Adam Liaw. Photo: Supplied
I can't count the number of times I've heard chefs asked the question, "What is Australian cuisine?" And every time the question is asked, there is a different answer.
To some chefs, Australian cuisine is found in our unique native ingredients, to others in our multicultural heritage. Or it's a product of our abundant oceans and rich farmland. If you ask me, the answer is much simpler: it's what ordinary people cook at home, whether it's bolognese, stir-fry or a humble roast.
But something we Aussies are undoubtedly great at is turning old traditions into new, whether it's Chinese dumplings becoming milk bar "dimmies" or an Irish stew re-invented as a Chico roll. Modernising old classics is what defines Australian food and there's no reason chefs should have all the fun.
Bondi meringue pie. Photo: William Meppem
Here are a couple of Mod-Oz dishes that are perfect to try at home.
BONDI MERINGUE PIE
With the colours of a lifesaver's cap, two fruit flavours and a wholemeal macadamia crust, this is a very Australian twist on a classic lemon meringue pie.
Salt and pepper lamb cutlets. Photo: William Meppem
Wholemeal macadamia shortcrust
• 150g plain wholemeal flour
• 125g plain white flour
• ½ cup macadamias
• 50g icing sugar
• pinch of salt
• 125g cold butter, diced
• 60g cornflour
• 250ml freshly squeezed lemon juice
• 1 cup caster sugar
• 4 egg yolks
• 85g butter, cut into 1cm cubes
• 1 cup raspberry purée
• ¼ cup caster sugar
• 1 tsp white vinegar
• 2 tsp powdered gelatin
• 1 cup caster sugar
• 4 egg whites
For the shortcrust, combine all the ingredients in a food processor and process to the consistency of breadcrumbs. Add 1 tbsp cold water if needed and pulse until a mass forms, then remove from the processor, cover in plastic wrap and chill in the fridge for 20 minutes. Roll the pastry to a 1/2cm-thick sheet and use it to line a 25cm fluted tart tin. Refrigerate a further 20 minutes. Heat your oven to 180ºC. Weight with pastry weights and blind bake for 30 minutes, removing the weights halfway through cooking. Cool the base to room temperature, then chill in the fridge.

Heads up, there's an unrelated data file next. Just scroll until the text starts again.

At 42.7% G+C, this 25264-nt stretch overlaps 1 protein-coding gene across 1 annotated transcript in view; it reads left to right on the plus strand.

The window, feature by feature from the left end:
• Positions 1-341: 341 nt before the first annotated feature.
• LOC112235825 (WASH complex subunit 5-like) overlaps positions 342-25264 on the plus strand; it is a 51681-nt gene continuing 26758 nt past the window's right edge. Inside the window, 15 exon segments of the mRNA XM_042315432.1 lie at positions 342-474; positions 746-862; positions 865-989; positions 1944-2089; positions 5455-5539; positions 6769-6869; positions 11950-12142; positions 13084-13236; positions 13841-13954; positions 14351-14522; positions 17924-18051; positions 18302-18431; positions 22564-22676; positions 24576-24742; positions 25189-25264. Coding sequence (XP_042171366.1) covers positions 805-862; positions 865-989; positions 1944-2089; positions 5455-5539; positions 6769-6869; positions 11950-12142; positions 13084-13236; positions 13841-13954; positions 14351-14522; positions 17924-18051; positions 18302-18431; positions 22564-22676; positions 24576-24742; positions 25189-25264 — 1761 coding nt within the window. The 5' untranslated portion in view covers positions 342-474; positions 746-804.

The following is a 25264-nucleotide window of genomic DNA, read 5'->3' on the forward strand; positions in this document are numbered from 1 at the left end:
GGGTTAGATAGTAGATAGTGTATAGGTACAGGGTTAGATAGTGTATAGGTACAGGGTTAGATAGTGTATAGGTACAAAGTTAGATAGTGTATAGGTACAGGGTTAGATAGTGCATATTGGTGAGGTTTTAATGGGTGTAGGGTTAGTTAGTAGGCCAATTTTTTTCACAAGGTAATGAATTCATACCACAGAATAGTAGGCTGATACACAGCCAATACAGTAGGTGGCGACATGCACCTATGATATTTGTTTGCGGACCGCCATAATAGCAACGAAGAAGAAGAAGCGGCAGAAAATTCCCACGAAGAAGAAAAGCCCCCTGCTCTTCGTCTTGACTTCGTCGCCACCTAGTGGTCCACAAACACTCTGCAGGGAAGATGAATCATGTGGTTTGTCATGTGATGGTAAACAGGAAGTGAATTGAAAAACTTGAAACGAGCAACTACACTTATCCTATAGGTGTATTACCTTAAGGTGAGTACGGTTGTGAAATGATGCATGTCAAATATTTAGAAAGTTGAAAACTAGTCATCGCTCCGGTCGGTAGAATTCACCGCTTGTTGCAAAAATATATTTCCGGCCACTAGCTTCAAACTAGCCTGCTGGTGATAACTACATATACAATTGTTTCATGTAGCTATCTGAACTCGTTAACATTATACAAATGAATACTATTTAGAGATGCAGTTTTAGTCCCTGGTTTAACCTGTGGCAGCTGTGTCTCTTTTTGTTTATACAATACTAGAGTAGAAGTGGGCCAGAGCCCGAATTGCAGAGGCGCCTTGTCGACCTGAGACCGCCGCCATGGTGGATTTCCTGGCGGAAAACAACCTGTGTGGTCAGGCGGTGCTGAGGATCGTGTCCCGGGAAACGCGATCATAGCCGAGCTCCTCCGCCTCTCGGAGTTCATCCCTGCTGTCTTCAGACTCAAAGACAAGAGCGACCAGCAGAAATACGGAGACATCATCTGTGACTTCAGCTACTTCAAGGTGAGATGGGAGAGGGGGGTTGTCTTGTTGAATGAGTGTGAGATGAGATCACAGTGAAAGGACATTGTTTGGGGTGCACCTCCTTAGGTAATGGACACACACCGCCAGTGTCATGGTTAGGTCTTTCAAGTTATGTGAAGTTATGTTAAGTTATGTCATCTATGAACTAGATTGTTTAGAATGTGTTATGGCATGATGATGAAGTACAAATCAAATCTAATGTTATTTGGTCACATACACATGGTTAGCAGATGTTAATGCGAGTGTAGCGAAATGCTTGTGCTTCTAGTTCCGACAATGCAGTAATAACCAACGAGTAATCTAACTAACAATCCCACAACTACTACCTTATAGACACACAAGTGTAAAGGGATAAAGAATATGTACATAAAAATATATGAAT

For the lemon filling, mix the cornflour, lemon juice, caster sugar, egg yolks and 150ml water in a small saucepan and bring to a simmer, whisking gently until the mixture thickens. Remove from the heat and whisk in the butter. Allow to cool to room temperature.
For the raspberry filling, bring ½ cup water, the raspberry purée, caster sugar and vinegar to a simmer in a small saucepan over medium heat, and stir through the gelatine until it is fully dissolved. Remove from heat and allow to cool to room temperature.
To assemble the pie, spread the lemon filling over the base in an even layer and pour the raspberry filling on top. Chill pie for a further 2 hours until well set.
For the meringue, bring sugar and ½ a cup of water to a simmer and heat until the sugar reaches 121°C. While the sugar is heating, beat the egg whites to soft peaks in the bowl of a stand mixer. When the sugar is at the correct temperature, turn the mixer to high speed and pour the sugar into the egg whites in a thin stream. Continue to beat at high speed until the bowl of the mixer is cool. This should take about 15 minutes.
Cover the chilled pie in big spoonfuls of meringue, creating "waves" with a small palette knife, then toast the meringue with a blowtorch. Chill again and serve.
SALT AND PEPPER LAMB CUTLETS
Think salt and pepper squid meets the good old Aussie lamb chop.
Heat a large frying pan over high heat. Dust the lamb cutlets in the cornflour and fry in 1 tbsp of the olive oil for about 3 minutes on each side until well browned. Remove from the pan.
Put remaining oil in the pan, add garlic, chilli and spring onion (both the white and green parts) and fry for about 1 minute, until fragrant. Return the chops to the pan and toss to coat in the mixture while seasoning with salt and plenty of black pepper. Remove from the pan, rest for a minute and serve on the watercress and with wedges of lemon.
• 8 lamb cutlets
• 1 tbsp cornflour
• 2 tbsp olive oil
• 2 cloves garlic, roughly chopped
• 1 large red chilli, sliced
• 2 stalks spring onion, sliced
• ½ tsp sea salt
• freshly ground black pepper
• 2 loosely packed cups of watercress, to serve
• lemon wedges, to serve
Photography by William Meppem. Food preparation by Maxwell Adey. Styling by Hannah Meppem